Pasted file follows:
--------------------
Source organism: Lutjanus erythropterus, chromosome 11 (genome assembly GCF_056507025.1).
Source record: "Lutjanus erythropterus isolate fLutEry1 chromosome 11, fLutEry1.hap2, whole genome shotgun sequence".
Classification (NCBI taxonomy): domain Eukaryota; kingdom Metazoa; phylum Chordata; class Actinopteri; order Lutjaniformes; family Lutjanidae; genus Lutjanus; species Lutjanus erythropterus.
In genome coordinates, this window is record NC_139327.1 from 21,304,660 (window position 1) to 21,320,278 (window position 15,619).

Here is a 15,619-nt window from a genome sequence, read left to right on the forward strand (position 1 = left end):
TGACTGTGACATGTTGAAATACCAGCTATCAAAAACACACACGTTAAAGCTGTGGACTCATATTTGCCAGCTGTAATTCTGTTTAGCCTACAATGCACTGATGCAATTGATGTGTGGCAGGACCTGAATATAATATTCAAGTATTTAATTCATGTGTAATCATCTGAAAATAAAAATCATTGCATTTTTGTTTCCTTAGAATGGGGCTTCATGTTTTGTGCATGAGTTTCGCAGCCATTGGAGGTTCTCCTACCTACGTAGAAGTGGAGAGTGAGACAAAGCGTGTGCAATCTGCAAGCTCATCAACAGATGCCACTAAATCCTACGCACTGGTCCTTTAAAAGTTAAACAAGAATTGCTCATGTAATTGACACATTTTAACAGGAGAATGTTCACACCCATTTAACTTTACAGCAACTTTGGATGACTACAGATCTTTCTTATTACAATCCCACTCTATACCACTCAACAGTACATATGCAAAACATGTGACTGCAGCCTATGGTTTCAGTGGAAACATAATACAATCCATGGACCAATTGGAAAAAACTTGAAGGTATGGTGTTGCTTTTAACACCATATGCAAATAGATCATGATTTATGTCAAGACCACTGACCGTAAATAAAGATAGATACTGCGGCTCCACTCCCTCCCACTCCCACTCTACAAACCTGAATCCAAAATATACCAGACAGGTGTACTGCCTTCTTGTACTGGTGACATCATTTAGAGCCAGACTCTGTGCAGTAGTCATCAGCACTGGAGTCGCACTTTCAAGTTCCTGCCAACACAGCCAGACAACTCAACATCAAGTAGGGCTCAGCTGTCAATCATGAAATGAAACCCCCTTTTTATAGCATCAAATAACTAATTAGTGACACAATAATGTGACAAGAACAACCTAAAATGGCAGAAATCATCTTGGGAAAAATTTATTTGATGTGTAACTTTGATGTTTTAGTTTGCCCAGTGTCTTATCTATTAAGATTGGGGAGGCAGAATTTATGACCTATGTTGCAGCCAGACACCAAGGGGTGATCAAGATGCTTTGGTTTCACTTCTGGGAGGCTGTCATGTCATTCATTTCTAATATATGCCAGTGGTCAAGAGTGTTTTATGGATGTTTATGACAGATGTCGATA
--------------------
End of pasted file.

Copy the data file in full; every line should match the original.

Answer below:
Source organism: Lutjanus erythropterus, chromosome 11 (genome assembly GCF_056507025.1).
Source record: "Lutjanus erythropterus isolate fLutEry1 chromosome 11, fLutEry1.hap2, whole genome shotgun sequence".
Classification (NCBI taxonomy): domain Eukaryota; kingdom Metazoa; phylum Chordata; class Actinopteri; order Lutjaniformes; family Lutjanidae; genus Lutjanus; species Lutjanus erythropterus.
In genome coordinates, this window is record NC_139327.1 from 21,304,660 (window position 1) to 21,320,278 (window position 15,619).

Here is a 15,619-nt window from a genome sequence, read left to right on the forward strand (position 1 = left end):
TGACTGTGACATGTTGAAATACCAGCTATCAAAAACACACACGTTAAAGCTGTGGACTCATATTTGCCAGCTGTAATTCTGTTTAGCCTACAATGCACTGATGCAATTGATGTGTGGCAGGACCTGAATATAATATTCAAGTATTTAATTCATGTGTAATCATCTGAAAATAAAAATCATTGCATTTTTGTTTCCTTAGAATGGGGCTTCATGTTTTGTGCATGAGTTTCGCAGCCATTGGAGGTTCTCCTACCTACGTAGAAGTGGAGAGTGAGACAAAGCGTGTGCAATCTGCAAGCTCATCAACAGATGCCACTAAATCCTACGCACTGGTCCTTTAAAAGTTAAACAAGAATTGCTCATGTAATTGACACATTTTAACAGGAGAATGTTCACACCCATTTAACTTTACAGCAACTTTGGATGACTACAGATCTTTCTTATTACAATCCCACTCTATACCACTCAACAGTACATATGCAAAACATGTGACTGCAGCCTATGGTTTCAGTGGAAACATAATACAATCCATGGACCAATTGGAAAAAACTTGAAGGTATGGTGTTGCTTTTAACACCATATGCAAATAGATCATGATTTATGTCAAGACCACTGACCGTAAATAAAGATAGATACTGCGGCTCCACTCCCTCCCACTCCCACTCTACAAACCTGAATCCAAAATATACCAGACAGGTGTACTGCCTTCTTGTACTGGTGACATCATTTAGAGCCAGACTCTGTGCAGTAGTCATCAGCACTGGAGTCGCACTTTCAAGTTCCTGCCAACACAGCCAGACAACTCAACATCAAGTAGGGCTCAGCTGTCAATCATGAAATGAAACCCCCTTTTTATAGCATCAAATAACTAATTAGTGACACAATAATGTGACAAGAACAACCTAAAATGGCAGAAATCATCTTGGGAAAAATTTATTTGATGTGTAACTTTGATGTTTTAGTTTGCCCAGTGTCTTATCTATTAAGATTGGGGAGGCAGAATTTATGACCTATGTTGCAGCCAGACACCAAGGGGTGATCAAGATGCTTTGGTTTCACTTCTGGGAGGCTGTCATGTCATTCATTTCTAATATATGCCAGTGGTCAAGAGTGTTTTATGGATGTTTATGACAGATGTCGATA